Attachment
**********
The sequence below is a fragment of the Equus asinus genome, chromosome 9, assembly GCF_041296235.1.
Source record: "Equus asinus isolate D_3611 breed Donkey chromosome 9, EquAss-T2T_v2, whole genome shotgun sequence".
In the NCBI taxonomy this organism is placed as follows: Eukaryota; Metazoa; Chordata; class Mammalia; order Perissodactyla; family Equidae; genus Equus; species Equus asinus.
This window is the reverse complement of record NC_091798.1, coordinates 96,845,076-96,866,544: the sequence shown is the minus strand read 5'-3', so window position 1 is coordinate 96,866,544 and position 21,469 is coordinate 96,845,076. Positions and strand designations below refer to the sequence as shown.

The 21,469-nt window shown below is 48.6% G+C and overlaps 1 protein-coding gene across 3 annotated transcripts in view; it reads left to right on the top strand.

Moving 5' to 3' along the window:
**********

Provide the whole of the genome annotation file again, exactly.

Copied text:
The sequence below is a fragment of the Equus asinus genome, chromosome 9, assembly GCF_041296235.1.
Source record: "Equus asinus isolate D_3611 breed Donkey chromosome 9, EquAss-T2T_v2, whole genome shotgun sequence".
In the NCBI taxonomy this organism is placed as follows: Eukaryota; Metazoa; Chordata; class Mammalia; order Perissodactyla; family Equidae; genus Equus; species Equus asinus.
This window is the reverse complement of record NC_091798.1, coordinates 96,845,076-96,866,544: the sequence shown is the minus strand read 5'-3', so window position 1 is coordinate 96,866,544 and position 21,469 is coordinate 96,845,076. Positions and strand designations below refer to the sequence as shown.

The 21,469-nt window shown below is 48.6% G+C and overlaps 1 protein-coding gene across 3 annotated transcripts in view; it reads left to right on the top strand.

Moving 5' to 3' along the window: